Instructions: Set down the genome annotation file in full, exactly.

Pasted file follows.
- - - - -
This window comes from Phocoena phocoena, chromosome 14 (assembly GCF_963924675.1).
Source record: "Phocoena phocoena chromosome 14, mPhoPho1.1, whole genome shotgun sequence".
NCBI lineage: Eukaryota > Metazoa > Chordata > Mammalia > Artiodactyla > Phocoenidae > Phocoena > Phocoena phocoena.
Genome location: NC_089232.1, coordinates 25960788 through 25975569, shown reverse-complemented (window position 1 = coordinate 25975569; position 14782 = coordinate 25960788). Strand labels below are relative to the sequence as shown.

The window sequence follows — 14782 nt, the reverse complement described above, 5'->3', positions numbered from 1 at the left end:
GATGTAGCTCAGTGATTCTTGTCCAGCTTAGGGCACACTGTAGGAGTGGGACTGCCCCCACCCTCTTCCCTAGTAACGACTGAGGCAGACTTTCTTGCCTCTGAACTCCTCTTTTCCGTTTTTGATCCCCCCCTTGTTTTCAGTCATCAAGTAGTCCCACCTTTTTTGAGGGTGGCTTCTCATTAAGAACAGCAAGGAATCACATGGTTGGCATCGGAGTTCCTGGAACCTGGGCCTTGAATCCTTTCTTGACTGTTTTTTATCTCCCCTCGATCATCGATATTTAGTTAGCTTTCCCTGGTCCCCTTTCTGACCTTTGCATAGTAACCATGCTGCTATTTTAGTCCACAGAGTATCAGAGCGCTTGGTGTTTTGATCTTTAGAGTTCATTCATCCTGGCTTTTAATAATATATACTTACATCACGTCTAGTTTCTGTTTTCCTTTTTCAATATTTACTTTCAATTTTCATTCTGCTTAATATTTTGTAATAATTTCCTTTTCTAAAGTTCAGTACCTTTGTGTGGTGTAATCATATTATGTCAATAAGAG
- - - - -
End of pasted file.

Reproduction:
This window comes from Phocoena phocoena, chromosome 14 (assembly GCF_963924675.1).
Source record: "Phocoena phocoena chromosome 14, mPhoPho1.1, whole genome shotgun sequence".
NCBI lineage: Eukaryota > Metazoa > Chordata > Mammalia > Artiodactyla > Phocoenidae > Phocoena > Phocoena phocoena.
Genome location: NC_089232.1, coordinates 25960788 through 25975569, shown reverse-complemented (window position 1 = coordinate 25975569; position 14782 = coordinate 25960788). Strand labels below are relative to the sequence as shown.

The window sequence follows — 14782 nt, the reverse complement described above, 5'->3', positions numbered from 1 at the left end:
GATGTAGCTCAGTGATTCTTGTCCAGCTTAGGGCACACTGTAGGAGTGGGACTGCCCCCACCCTCTTCCCTAGTAACGACTGAGGCAGACTTTCTTGCCTCTGAACTCCTCTTTTCCGTTTTTGATCCCCCCCTTGTTTTCAGTCATCAAGTAGTCCCACCTTTTTTGAGGGTGGCTTCTCATTAAGAACAGCAAGGAATCACATGGTTGGCATCGGAGTTCCTGGAACCTGGGCCTTGAATCCTTTCTTGACTGTTTTTTATCTCCCCTCGATCATCGATATTTAGTTAGCTTTCCCTGGTCCCCTTTCTGACCTTTGCATAGTAACCATGCTGCTATTTTAGTCCACAGAGTATCAGAGCGCTTGGTGTTTTGATCTTTAGAGTTCATTCATCCTGGCTTTTAATAATATATACTTACATCACGTCTAGTTTCTGTTTTCCTTTTTCAATATTTACTTTCAATTTTCATTCTGCTTAATATTTTGTAATAATTTCCTTTTCTAAAGTTCAGTACCTTTGTGTGGTGTAATCATATTATGTCAATAAGAG